The 2017 NFL draft has come and gone, and with that marks the unofficial end of offseason roster moves. While there are still some free agents out there, for the most part the rosters you see today are the same ones teams will be bringing to training camp. The time for serious player acquisition is pretty much over.
Free agency was mostly quiet for quarterbacks, with few high-profile moves happening. Tony Romo retired to the broadcast booth and after receiving little interest on the market, and Jay Cutler followed in his footsteps. Trades for Jimmy Garoppolo and AJ McCarron never materialized, and guys like Colin Kaepernick and Robert Griffin III are still out there. The draft was basically the last chance for quarterback-needy teams to address the position.
While this year’s quarterback class wasn’t deep, several teams still made bold moves to get one. In the first round, three teams — the Bears, Chiefs, and Texans — drafted a quarterback following big trades. With depth charts more or less set until late July, let’s take a look at the teams most in need of a QB before the draft, and see if they left Philadelphia with their situation improved, worsened, or somewhere in between.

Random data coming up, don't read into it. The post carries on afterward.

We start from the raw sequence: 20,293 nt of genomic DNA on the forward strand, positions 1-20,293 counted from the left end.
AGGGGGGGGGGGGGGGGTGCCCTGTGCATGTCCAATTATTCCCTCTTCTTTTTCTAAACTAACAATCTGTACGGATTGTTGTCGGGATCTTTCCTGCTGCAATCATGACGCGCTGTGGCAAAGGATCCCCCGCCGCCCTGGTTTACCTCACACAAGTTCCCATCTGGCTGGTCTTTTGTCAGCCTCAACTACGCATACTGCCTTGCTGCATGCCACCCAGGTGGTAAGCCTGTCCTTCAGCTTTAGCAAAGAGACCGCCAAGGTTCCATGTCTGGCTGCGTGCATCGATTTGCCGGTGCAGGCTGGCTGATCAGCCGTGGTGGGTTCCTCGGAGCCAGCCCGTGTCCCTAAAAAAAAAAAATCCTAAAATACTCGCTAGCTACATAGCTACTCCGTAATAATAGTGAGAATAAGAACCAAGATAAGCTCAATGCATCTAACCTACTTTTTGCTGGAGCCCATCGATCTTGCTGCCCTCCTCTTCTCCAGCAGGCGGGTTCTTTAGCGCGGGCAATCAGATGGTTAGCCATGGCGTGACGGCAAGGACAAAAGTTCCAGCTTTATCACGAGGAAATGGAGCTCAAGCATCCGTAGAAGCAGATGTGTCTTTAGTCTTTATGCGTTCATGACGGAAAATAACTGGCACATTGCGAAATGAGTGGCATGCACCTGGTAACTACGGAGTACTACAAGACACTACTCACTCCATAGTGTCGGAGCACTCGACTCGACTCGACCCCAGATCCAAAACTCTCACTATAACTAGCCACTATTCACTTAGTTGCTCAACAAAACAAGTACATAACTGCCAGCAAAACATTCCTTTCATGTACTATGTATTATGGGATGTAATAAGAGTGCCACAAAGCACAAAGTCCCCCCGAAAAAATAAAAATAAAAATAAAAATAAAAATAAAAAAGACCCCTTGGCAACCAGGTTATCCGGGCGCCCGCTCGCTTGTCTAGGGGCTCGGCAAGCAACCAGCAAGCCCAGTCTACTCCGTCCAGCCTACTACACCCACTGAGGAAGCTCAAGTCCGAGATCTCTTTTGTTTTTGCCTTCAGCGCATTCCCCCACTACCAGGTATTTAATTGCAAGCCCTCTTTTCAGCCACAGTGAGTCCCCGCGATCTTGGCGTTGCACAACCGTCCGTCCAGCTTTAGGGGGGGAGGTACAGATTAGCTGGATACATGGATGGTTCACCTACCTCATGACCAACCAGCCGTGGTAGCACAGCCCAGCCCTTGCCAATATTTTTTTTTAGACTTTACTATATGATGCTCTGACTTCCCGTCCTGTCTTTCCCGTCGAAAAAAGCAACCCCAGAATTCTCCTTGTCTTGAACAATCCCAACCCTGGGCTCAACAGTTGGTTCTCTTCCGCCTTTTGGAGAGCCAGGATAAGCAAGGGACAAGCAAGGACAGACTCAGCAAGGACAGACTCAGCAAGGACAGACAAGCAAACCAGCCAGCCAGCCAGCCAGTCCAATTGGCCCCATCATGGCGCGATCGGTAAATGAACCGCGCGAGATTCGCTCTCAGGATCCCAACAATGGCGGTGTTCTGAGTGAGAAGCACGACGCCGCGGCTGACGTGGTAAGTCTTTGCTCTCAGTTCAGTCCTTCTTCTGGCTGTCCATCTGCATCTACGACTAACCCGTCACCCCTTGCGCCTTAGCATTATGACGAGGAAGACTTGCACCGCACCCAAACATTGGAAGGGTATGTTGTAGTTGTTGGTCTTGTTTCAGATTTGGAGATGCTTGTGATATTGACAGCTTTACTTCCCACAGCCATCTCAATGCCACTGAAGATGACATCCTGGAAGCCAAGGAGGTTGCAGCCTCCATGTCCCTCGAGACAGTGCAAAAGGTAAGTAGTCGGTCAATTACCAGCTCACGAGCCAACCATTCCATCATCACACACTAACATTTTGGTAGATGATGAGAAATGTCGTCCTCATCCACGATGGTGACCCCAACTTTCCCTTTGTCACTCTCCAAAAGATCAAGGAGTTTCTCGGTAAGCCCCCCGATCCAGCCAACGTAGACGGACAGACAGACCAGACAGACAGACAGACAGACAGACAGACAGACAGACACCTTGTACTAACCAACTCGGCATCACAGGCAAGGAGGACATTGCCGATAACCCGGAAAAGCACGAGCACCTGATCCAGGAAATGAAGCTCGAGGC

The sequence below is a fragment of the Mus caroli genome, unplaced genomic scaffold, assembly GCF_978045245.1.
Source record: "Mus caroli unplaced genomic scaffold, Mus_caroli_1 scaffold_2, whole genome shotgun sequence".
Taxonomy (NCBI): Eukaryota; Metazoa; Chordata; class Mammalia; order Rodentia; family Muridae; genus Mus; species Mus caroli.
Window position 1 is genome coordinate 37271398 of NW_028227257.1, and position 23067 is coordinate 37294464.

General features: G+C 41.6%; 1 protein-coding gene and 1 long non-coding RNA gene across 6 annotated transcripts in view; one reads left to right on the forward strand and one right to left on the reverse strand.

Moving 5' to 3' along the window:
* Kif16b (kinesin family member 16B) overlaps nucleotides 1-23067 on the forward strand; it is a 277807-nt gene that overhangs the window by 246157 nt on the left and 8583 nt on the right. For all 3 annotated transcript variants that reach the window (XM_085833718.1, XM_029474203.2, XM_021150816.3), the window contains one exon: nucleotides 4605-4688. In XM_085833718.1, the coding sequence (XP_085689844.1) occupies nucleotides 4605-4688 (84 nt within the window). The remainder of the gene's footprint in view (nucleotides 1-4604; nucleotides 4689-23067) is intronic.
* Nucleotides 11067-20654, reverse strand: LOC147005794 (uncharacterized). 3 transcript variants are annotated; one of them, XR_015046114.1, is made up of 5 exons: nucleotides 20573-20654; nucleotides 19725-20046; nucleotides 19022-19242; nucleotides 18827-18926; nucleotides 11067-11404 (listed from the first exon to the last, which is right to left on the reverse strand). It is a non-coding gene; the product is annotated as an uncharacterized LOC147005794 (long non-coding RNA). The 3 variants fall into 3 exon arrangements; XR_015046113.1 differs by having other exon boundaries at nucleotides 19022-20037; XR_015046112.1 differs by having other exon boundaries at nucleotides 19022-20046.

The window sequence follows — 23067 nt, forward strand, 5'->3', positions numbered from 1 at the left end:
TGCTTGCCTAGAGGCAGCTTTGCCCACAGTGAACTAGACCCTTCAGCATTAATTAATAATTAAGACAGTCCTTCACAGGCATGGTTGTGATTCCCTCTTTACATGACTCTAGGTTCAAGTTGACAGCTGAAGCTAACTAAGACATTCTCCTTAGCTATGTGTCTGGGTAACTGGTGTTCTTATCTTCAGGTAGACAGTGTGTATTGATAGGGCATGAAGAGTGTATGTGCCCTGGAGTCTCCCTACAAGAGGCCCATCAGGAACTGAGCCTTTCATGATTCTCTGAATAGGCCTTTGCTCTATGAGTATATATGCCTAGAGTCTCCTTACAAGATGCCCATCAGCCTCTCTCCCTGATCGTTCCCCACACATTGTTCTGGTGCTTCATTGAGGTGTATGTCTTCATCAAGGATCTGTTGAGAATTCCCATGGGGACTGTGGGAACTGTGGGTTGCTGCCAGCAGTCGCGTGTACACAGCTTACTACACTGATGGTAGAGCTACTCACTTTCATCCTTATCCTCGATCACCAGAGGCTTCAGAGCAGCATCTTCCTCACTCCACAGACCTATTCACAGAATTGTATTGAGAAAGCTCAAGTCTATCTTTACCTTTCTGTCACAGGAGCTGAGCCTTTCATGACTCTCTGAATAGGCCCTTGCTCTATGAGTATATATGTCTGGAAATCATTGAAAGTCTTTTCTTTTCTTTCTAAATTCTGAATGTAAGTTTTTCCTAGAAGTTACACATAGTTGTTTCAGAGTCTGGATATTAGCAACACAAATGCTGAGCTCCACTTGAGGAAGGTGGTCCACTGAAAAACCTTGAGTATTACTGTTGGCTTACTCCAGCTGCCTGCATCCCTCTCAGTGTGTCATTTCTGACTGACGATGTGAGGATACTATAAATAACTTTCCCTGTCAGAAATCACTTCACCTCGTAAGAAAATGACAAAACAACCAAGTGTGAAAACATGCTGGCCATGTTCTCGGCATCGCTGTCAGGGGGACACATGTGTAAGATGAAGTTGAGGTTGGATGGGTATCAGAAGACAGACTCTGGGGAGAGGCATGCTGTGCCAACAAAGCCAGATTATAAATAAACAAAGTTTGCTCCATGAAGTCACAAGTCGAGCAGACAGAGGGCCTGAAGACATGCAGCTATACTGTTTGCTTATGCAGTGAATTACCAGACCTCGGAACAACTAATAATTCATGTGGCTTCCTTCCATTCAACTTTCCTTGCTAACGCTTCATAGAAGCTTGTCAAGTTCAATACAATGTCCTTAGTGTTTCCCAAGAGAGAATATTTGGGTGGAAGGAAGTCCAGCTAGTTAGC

Current depth chart: Mike Glennon, Mitchell Trubisky, Mark Sanchez, Connor Shaw
The Bears were the talk of the draft, but not quite for the right reasons. Just two months after signing Glennon in free agency, Chicago gave up three draft picks to move up one spot and draft Trubisky at No. 2. The fallout was swift and scathing — Glennon felt humiliated at the team’s draft party, John Fox reportedly didn’t know they were taking Trubisky, and even the 49ers (the team that traded with Chicago) seemed confused about the Bears’ process.
Now, if Trubisky actually turns out to be good, this will all blow over and nobody will remember the bounty Chicago gave up. But at the moment, GM Ryan Pace has hitched his wagon to Trubisky. The North Carolina prospect will either make Pace look like a genius, or cost a lot of people their jobs. There is no in-between here.
Who would’ve thought that things look even more uncertain after they finally got rid of Jay Cutler?
Stock: Well, the Bears aren’t boring right now, so I’d say it’s up.
Current depth chart: Cody Kessler, Brock Osweiler, DeShone Kizer, Kevin Hogan